They’re in the industry to promote a certain lifestyle experience and build a solid brand rather than to produce vast quantities and make a quick profit. When I inquired about future plans, GIII confirmed that the family winery will remain small production and doesn’t plan to produce more than 6,000 - 7,000 cases annually and these limited production wines will be distributed primarily to the wine club members.  What’s next for the winery? Continuing to build the wine library of vintage wines is in the plans. There is a new floor to ceiling wine cage, inspired by the great houses in Bordeaux, which will eventually hold many verticals of the Hamel wine. A new executive chef program is also in the works - GIII mentioned that the newest team member, Clinton Huntsman, hails from Bouchon restaurant and Calistoga Ranch and will be joining the team to add to the private dining experience at Hamel.  It’s clear that in this spectacular setting, with this armada of artists and gurus, Hamel Family is aligned for continued success.
In the winery, we checked out the Hamel’s winemaking in progress as the grapes were still fermenting in the tanks.  Hamel takes a delicate approach to winemaking, carefully sorting grapes and using primarily gravity flow to press the free-run juices.  Three types of vessels are used for winemaking: conical shaped stainless steel tanks, custom made in Burgundy, French Oak barrels made from four different French cooperages, and the concrete eggs. Each vessel adds spice and character to the grape juice that when blended together, making for a magical, well-integrated product.  The grapes themselves are predominantly grown on the Hamel Ranch estate, though they have a second vineyard,Tres Palmas Vineyard, located 7 miles northwest of Hamel Family Ranch in Sonoma Valley. Also in the works is a demo vineyard on the ranch close to the Tasting Center that showcases all the varietals grown on the ranch and will even be made into it’s own special cuvee.

The property is designed so that guests have a variety of tasting options and can select the location that suits their preference. This could be set up on comfortable cushioned chairs outside on the terrace overlooking the vineyards, in the dramatic Reserve Room in the caves, or enjoying a more refined experience in The Library. We were set up to taste in the beautiful library, and the table was set elegantly with pressed linen napkins, beautiful Holmegaard wine glasses, customized tasting menus, and the perfect artisanal charcuterie and cheese board.  Everything was customized to suit our preferences; Our ambassador, Stephen, initiated the tasting by making sure we had selected the music or our preference (jazz), and making sure the temperature was perfect.  The five wines we tasted were all beautiful and we had ample time to savor each before moving on to the next (see tasting notes below).  Even the “spittoons” for unfinished wine were custom sourced from Burgundy. When we reluctantly parted ways, the finishing touches were polished - a sign of true hospitality. Dawn Agnew insisted on making the call to our next winery herself to let them know we’d be slightly tardy (oops - too much fun at Hamel!), and we were sent on our way with artisanal bottled waters and gourmet sea-salt covered chocolate bars. When we reached our car, there was one final surprise, but you’ll have to visit yourself to experience it as well as hear for yourself the great story behind the Hamel Family mascot, the badger. Read more about the Badger or visit yourself: Hamel Family Wines, open 10:00 am - 5:00 pm. 15401 Sonoma Hwy., Sonoma Valley, (707) 996-5800.www.hamelfamilywines.com.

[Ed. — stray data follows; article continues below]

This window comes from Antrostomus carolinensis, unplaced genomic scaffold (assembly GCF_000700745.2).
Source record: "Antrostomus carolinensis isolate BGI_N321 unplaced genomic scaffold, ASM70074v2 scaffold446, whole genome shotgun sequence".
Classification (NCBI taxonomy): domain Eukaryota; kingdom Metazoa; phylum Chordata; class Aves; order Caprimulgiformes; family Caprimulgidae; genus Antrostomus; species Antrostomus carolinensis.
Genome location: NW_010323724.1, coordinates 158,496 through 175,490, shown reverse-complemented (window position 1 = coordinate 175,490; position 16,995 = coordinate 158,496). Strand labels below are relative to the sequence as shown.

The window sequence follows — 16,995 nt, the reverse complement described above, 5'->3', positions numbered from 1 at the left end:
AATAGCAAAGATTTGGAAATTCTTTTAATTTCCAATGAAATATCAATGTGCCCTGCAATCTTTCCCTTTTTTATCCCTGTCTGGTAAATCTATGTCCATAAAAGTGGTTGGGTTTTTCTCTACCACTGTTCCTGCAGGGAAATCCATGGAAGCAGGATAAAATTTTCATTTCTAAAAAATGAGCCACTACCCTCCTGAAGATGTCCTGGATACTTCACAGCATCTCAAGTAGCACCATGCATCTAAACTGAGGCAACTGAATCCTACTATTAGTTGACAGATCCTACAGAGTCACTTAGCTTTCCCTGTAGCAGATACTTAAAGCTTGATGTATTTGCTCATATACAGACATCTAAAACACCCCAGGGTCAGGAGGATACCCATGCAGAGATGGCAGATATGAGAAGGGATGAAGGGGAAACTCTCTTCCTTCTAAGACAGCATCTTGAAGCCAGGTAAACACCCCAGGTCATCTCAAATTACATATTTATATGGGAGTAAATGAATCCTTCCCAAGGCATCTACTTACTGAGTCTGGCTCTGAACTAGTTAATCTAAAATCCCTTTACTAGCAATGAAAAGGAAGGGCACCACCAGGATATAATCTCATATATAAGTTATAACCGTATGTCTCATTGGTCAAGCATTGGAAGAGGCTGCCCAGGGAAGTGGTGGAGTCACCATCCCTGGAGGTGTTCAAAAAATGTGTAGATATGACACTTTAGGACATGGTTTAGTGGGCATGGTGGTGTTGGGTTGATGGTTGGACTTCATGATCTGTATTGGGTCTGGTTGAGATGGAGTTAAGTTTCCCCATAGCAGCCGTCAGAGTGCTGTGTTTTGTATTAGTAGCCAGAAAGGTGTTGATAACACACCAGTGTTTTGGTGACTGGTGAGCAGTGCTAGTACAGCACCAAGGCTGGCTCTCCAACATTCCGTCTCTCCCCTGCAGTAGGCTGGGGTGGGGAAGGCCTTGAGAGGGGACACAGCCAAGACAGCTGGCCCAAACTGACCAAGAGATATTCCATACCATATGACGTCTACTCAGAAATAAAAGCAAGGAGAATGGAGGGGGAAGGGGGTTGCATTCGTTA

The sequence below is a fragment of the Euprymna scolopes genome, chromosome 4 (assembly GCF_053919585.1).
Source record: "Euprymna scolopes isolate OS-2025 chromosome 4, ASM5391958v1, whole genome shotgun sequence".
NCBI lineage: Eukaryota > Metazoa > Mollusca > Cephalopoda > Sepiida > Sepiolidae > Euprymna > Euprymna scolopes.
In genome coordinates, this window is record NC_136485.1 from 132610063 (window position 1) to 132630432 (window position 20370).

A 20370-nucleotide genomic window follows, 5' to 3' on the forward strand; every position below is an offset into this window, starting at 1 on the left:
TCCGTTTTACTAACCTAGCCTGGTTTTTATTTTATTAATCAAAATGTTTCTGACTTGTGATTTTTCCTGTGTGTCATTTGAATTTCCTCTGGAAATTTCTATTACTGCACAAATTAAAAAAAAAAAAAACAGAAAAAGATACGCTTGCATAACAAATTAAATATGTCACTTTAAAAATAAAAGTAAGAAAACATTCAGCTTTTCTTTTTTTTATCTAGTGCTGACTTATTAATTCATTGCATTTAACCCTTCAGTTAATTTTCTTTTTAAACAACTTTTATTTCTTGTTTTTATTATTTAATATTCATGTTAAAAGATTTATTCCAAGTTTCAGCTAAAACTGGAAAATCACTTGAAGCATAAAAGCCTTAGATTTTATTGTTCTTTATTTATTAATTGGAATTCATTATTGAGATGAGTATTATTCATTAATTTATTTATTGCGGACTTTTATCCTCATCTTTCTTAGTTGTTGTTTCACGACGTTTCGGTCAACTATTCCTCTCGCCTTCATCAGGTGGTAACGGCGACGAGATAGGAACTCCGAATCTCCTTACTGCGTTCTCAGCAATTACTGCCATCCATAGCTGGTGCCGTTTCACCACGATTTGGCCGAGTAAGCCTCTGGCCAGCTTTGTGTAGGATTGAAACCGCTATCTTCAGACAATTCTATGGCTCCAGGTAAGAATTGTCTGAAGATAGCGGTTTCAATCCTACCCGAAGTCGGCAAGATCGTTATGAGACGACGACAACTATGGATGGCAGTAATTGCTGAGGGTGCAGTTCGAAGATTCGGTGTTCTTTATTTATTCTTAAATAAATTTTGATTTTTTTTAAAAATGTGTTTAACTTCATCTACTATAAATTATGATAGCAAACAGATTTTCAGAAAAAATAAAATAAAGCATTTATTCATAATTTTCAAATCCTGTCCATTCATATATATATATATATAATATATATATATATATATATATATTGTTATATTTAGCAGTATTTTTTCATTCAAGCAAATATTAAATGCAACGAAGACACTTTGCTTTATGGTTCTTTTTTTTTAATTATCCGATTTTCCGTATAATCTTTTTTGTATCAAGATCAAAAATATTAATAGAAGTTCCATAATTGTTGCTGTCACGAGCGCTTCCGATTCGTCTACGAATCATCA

The Wines:

2013 Rose -  $28 per bottle: 519 cases produced.
in the glass, the rose exhibits a copper jewel-toned color, with aromas of ranier cherry, white peach, and strawberry set against a backdrop of fresh flowers and sage.  On the palate, the rose is clean and bright upon entry and smooth and round on the mid-palate and finish.  While retaining its brightness throughout, the carefully selected blend of Grenache, Syrah and Mourvedre, combined with time spent in oak sur lie, lend the wine a full concentration of flavor and a smooth mouth feel.

2013 Sauvignon Blanc - $40 per bottle: 228 cases produced
This golden wheat colored wine displays aromas of bright citrus, lemon brioche, and sliced green apple. Behind the initial fresh fruit characters are tones of flowers, wet stone and sea breeze.  A verve and vibrancy on the palate is balanced by a layered richness and complexity derived in part from the fermentation in French Oak and aging sur lie.  A prominent mineral tone is carried through to a long and rich finish.  

2012 Estate Zinfandel - $45 per bottle: 289 cases produced
This wine has a deep, dark ruby hue in the glass.  The aromatics show dark cherry, a hint of blackberry, and plum framed by floral and spice elements of violets, black peppercorn, anise and nutmeg.  The entry is rich with firm tannins and lush depth bridging the mid-palate and finish. This wine was bottled unfined and unfiltered. While this wine is approachable and powerful while young, it will gain complexity in the months and years to come.

2011 Isthmus - $80 per bottle: 273 cases produced
Deep ruby in its hue, the Isthmus displays pure aromas of dark cherry fruit, plum, and fresh earth, woven in with notes of vanilla, charcoal and lilan.  The brightness and freshness of the fruit carries over onto the palate.  Supple yet balanced, this wine juxtaposes a juice mid-palate with fine tannins and a firm, persistent finish.  Showing accessibility in its youth, this wine’s structure will keep developing over the next 10 years.

2010 Bordeaux Blend “Pamelita Reserve” -  $135 only 11 cases left

Made from 65% Cabernet, then Cabernet Franc, Malbec and Merlot, this wine shows the most complexity and ageability. Aromas of blackberry, red plum and cassis mingle with dark chocolate and baking spice. The palate is inviting and silky, with savory notes of earth and leather balanced by a backbone of acidity and a smooth tannin structure. This wine's layered finish makes it enjoyable now or cellar-worthy for years to come.